Spanish bond yields spiral above 7% as UK retail sales figures disappoint

Tom Tong20/Ιούλ/2012Currency Updates


Sterling climbed to its highest level in more than 3-1/2 years against the struggling euro on Thursday as investors looking for safe-haven assets outside the indebted eurozone drove demand for the UK currency. Sterling has benefited in recent months from investors looking to cut exposure to peripheral eurozone debt by instead buying UK government bonds, considered a relative safe haven from the crisis. Sterling outperformed both the euro and dollar despite weaker-than-expected UK retail sales data that fuelled concerns the economy is struggling to emerge from recession. Figures were expected at 0.6% down from 1.5%, however came out even worse at 0.1%. This is testament to the demand for sterling as it had little effect on the currency. The pound also shrugged off minutes from the Bank of England’s Monetary Policy Committee on Wednesday that showed policy makers discussed a possible interest rate cut and additional asset buying at their meeting earlier this month.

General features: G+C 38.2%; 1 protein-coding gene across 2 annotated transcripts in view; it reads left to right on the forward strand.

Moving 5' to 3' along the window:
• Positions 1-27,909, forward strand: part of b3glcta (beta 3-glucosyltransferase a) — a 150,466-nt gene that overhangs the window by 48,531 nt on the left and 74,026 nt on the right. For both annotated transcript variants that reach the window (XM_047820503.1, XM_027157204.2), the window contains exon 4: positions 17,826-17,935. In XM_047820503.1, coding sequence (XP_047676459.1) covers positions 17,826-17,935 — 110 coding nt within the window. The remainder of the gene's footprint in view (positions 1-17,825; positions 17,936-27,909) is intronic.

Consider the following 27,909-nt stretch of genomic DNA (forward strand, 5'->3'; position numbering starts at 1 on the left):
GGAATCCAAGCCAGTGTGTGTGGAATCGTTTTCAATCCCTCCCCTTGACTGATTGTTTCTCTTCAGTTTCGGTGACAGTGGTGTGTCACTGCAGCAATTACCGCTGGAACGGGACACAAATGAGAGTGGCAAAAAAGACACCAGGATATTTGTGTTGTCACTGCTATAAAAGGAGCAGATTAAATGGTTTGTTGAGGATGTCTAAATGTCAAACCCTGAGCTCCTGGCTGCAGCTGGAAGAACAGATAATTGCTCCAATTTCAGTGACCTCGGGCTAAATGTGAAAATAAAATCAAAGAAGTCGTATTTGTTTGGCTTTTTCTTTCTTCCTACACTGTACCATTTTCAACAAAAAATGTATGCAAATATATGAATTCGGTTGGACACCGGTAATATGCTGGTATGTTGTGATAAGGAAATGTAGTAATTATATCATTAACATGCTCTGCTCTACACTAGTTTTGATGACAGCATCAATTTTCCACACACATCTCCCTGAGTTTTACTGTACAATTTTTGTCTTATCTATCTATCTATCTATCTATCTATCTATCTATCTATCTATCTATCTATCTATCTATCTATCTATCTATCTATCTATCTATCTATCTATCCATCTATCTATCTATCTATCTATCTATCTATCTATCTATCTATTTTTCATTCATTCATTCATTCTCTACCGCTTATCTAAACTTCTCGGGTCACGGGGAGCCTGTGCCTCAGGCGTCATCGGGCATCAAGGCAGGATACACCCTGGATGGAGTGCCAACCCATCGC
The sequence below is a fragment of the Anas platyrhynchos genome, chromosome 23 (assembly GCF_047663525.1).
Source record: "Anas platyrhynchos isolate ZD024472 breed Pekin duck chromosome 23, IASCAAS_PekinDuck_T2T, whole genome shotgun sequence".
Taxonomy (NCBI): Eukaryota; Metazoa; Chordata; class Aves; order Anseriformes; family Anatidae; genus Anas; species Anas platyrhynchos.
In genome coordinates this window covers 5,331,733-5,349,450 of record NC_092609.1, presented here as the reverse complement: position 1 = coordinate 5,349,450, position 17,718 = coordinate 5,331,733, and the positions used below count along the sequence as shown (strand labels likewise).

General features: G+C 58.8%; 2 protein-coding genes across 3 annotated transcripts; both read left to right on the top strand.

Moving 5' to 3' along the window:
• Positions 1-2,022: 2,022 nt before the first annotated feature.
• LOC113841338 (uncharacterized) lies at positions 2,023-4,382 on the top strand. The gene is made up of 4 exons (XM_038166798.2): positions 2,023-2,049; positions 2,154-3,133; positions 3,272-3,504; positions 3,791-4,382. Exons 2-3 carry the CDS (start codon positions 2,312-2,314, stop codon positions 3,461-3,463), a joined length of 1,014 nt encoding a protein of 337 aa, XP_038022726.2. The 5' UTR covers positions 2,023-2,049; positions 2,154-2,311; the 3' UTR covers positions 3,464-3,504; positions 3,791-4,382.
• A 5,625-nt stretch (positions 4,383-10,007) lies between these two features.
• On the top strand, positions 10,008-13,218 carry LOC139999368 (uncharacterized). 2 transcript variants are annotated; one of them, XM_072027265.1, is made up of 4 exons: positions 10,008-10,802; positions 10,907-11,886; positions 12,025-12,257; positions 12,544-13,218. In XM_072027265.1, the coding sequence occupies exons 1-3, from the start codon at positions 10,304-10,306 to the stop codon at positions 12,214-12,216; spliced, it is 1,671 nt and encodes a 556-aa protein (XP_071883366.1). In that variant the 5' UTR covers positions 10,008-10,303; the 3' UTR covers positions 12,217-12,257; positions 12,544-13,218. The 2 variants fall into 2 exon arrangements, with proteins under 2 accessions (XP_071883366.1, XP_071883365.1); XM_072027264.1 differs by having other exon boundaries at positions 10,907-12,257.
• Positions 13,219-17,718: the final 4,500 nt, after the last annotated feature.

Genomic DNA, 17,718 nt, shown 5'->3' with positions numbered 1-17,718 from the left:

The main news news in Europe was focused on Spain as ten-year Spanish bond yields hit 7% yesterday amid fears that the debt burden created at these levels is unsustainable. The rise above this psychological level continues to put pressure on the euro.

Angela Merkel won yesterday’s key vote on the aid package for Spanish banks with a huge majority, suggesting that opposition in Germany to eurozone bailouts is not as virulent as has been suggested. There are worries that Spanish instability could wreak havoc on the German economy and cause systemic problems from the eurozone.


The dollar declined on Thursday and the euro rose to its highest level in nearly a fortnight as US economic data pushed stocks higher, lessening interest in the greenback as risk aversion diminished. Poor US data gave some reprieve to the European currency.

In US data, initial weekly unemployment claims have reached 385,000, well ahead of the 365,000 consensus forecast, while the Federal Reserve Bank of Philadelphia´s July manufacturing sector survey gauge came in at -12.9, after -16 for the previous month (Consensus: -8).

The weak data prompted some investors to believe the Federal Reserve will be more likely to initiate further quantitative easing, although none of the main data points were quite as weak as they first appeared.


Written by Tom Tong

Vestibulum id ligula porta felis euismod semper. Donec ullamcorper nulla non metus auctor fringilla. Cras justo odio, dapibus ac facilisis in, egestas eget quam. Morbi leo risus, porta ac consectetur ac, vestibulum at eros. Donec ullamcorper nulla non metus auctor fringilla.